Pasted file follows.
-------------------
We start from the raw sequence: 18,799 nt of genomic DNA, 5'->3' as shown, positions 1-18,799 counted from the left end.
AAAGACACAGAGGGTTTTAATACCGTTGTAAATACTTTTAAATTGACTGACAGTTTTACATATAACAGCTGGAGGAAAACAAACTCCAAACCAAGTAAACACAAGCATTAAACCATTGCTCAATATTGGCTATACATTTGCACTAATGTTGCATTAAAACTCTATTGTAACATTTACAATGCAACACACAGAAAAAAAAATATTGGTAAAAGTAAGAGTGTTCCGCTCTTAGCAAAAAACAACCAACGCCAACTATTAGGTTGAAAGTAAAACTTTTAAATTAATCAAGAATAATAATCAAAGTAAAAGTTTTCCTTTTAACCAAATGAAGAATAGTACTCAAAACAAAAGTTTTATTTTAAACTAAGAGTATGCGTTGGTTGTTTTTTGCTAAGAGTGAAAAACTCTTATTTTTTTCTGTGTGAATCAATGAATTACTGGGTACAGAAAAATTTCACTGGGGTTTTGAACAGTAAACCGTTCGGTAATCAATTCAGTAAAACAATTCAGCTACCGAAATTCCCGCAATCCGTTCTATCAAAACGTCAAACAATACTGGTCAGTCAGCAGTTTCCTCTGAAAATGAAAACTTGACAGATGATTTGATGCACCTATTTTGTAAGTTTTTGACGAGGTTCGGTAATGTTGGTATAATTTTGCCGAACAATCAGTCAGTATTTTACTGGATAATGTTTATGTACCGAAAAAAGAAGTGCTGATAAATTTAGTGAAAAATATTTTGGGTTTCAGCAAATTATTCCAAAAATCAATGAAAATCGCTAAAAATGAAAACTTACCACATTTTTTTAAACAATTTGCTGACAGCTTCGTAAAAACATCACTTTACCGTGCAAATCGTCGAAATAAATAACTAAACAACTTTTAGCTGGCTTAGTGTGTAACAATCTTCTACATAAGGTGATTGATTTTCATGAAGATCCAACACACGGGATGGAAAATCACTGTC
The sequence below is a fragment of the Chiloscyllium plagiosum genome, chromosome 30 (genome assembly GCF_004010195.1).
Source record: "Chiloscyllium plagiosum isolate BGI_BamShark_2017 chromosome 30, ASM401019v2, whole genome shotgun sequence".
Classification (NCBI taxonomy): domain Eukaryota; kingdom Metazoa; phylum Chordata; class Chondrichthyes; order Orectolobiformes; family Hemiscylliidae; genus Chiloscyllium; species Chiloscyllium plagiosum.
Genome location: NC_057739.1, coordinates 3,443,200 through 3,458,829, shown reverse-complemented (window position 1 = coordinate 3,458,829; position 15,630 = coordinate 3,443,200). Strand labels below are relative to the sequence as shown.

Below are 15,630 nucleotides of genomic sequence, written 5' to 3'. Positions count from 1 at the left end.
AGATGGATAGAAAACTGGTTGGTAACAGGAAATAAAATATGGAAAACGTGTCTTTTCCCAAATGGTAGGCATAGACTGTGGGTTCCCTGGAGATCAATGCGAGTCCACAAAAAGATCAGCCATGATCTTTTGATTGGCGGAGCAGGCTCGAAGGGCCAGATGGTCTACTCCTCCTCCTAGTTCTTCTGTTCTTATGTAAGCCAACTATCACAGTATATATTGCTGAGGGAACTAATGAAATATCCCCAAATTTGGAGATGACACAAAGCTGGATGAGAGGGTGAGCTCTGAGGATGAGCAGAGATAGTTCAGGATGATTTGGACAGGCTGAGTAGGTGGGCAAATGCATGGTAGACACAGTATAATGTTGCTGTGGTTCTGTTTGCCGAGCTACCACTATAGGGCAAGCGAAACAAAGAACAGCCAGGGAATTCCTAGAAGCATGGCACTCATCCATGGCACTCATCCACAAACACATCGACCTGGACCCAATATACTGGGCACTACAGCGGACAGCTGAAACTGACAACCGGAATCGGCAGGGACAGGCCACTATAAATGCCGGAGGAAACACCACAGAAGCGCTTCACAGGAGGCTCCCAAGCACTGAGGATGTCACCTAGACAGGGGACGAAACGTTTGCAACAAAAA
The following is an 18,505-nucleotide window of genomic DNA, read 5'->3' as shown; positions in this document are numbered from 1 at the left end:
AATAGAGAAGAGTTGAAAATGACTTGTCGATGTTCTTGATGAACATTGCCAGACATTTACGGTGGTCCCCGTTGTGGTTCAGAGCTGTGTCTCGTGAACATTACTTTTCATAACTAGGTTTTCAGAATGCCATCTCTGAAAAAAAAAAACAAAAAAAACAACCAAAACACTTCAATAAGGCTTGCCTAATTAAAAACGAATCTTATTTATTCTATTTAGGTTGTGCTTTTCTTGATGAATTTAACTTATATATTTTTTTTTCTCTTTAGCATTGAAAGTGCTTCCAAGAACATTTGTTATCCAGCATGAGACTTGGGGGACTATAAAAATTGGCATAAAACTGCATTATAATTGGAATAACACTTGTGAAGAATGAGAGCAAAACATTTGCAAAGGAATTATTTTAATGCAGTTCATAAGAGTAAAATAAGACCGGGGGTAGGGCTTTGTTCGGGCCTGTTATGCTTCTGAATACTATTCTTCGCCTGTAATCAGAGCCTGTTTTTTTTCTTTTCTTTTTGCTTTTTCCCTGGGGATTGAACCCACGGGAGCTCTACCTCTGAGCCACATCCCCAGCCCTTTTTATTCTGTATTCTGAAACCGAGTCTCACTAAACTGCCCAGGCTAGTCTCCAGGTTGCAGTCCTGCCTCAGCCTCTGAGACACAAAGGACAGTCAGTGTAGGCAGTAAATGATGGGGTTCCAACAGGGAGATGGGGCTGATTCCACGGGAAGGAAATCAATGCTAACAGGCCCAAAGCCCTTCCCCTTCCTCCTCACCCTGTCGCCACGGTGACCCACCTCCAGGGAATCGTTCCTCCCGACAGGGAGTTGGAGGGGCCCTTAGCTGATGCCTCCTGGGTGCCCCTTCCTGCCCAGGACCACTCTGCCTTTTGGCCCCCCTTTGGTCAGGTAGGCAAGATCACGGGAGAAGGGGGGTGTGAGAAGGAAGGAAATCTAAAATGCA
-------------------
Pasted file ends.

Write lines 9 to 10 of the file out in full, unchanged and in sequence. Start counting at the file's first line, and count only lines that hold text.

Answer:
The following is an 18,505-nucleotide window of genomic DNA, read 5'->3' as shown; positions in this document are numbered from 1 at the left end:
AATAGAGAAGAGTTGAAAATGACTTGTCGATGTTCTTGATGAACATTGCCAGACATTTACGGTGGTCCCCGTTGTGGTTCAGAGCTGTGTCTCGTGAACATTACTTTTCATAACTAGGTTTTCAGAATGCCATCTCTGAAAAAAAAAAACAAAAAAAACAACCAAAACACTTCAATAAGGCTTGCCTAATTAAAAACGAATCTTATTTATTCTATTTAGGTTGTGCTTTTCTTGATGAATTTAACTTATATATTTTTTTTTCTCTTTAGCATTGAAAGTGCTTCCAAGAACATTTGTTATCCAGCATGAGACTTGGGGGACTATAAAAATTGGCATAAAACTGCATTATAATTGGAATAACACTTGTGAAGAATGAGAGCAAAACATTTGCAAAGGAATTATTTTAATGCAGTTCATAAGAGTAAAATAAGACCGGGGGTAGGGCTTTGTTCGGGCCTGTTATGCTTCTGAATACTATTCTTCGCCTGTAATCAGAGCCTGTTTTTTTTCTTTTCTTTTTGCTTTTTCCCTGGGGATTGAACCCACGGGAGCTCTACCTCTGAGCCACATCCCCAGCCCTTTTTATTCTGTATTCTGAAACCGAGTCTCACTAAACTGCCCAGGCTAGTCTCCAGGTTGCAGTCCTGCCTCAGCCTCTGAGACACAAAGGACAGTCAGTGTAGGCAGTAAATGATGGGGTTCCAACAGGGAGATGGGGCTGATTCCACGGGAAGGAAATCAATGCTAACAGGCCCAAAGCCCTTCCCCTTCCTCCTCACCCTGTCGCCACGGTGACCCACCTCCAGGGAATCGTTCCTCCCGACAGGGAGTTGGAGGGGCCCTTAGCTGATGCCTCCTGGGTGCCCCTTCCTGCCCAGGACCACTCTGCCTTTTGGCCCCCCTTTGGTCAGGTAGGCAAGATCACGGGAGAAGGGGGGTGTGAGAAGGAAGGAAATCTAAAATGCA